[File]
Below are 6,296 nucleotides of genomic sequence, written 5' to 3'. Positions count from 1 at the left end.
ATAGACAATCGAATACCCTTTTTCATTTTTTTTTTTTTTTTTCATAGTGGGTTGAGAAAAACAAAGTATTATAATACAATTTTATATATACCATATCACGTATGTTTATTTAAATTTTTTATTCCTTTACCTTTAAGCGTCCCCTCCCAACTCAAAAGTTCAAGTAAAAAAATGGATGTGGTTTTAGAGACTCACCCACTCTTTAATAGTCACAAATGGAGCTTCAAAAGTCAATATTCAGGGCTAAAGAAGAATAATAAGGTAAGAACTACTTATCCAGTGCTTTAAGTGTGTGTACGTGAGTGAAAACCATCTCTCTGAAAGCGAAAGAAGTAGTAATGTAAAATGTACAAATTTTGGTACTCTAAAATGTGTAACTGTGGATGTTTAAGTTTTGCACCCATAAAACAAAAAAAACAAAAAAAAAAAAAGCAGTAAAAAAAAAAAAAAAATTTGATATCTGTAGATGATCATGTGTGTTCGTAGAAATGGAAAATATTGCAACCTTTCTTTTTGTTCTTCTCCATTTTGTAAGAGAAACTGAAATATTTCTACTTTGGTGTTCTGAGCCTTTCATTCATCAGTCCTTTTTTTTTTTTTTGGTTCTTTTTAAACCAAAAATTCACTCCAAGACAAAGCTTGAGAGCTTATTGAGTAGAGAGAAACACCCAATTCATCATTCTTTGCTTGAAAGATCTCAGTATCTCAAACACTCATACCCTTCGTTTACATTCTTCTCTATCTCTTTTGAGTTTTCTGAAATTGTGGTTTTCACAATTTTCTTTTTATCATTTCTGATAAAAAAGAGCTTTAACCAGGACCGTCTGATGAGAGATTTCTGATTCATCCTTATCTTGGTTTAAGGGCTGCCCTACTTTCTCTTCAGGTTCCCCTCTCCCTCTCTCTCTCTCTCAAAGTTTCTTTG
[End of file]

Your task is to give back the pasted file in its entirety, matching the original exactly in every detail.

Below are 6,296 nucleotides of genomic sequence, written 5' to 3'. Positions count from 1 at the left end.
ATAGACAATCGAATACCCTTTTTCATTTTTTTTTTTTTTTTTCATAGTGGGTTGAGAAAAACAAAGTATTATAATACAATTTTATATATACCATATCACGTATGTTTATTTAAATTTTTTATTCCTTTACCTTTAAGCGTCCCCTCCCAACTCAAAAGTTCAAGTAAAAAAATGGATGTGGTTTTAGAGACTCACCCACTCTTTAATAGTCACAAATGGAGCTTCAAAAGTCAATATTCAGGGCTAAAGAAGAATAATAAGGTAAGAACTACTTATCCAGTGCTTTAAGTGTGTGTACGTGAGTGAAAACCATCTCTCTGAAAGCGAAAGAAGTAGTAATGTAAAATGTACAAATTTTGGTACTCTAAAATGTGTAACTGTGGATGTTTAAGTTTTGCACCCATAAAACAAAAAAAACAAAAAAAAAAAAAGCAGTAAAAAAAAAAAAAAAATTTGATATCTGTAGATGATCATGTGTGTTCGTAGAAATGGAAAATATTGCAACCTTTCTTTTTGTTCTTCTCCATTTTGTAAGAGAAACTGAAATATTTCTACTTTGGTGTTCTGAGCCTTTCATTCATCAGTCCTTTTTTTTTTTTTTGGTTCTTTTTAAACCAAAAATTCACTCCAAGACAAAGCTTGAGAGCTTATTGAGTAGAGAGAAACACCCAATTCATCATTCTTTGCTTGAAAGATCTCAGTATCTCAAACACTCATACCCTTCGTTTACATTCTTCTCTATCTCTTTTGAGTTTTCTGAAATTGTGGTTTTCACAATTTTCTTTTTATCATTTCTGATAAAAAAGAGCTTTAACCAGGACCGTCTGATGAGAGATTTCTGATTCATCCTTATCTTGGTTTAAGGGCTGCCCTACTTTCTCTTCAGGTTCCCCTCTCCCTCTCTCTCTCTCTCAAAGTTTCTTTG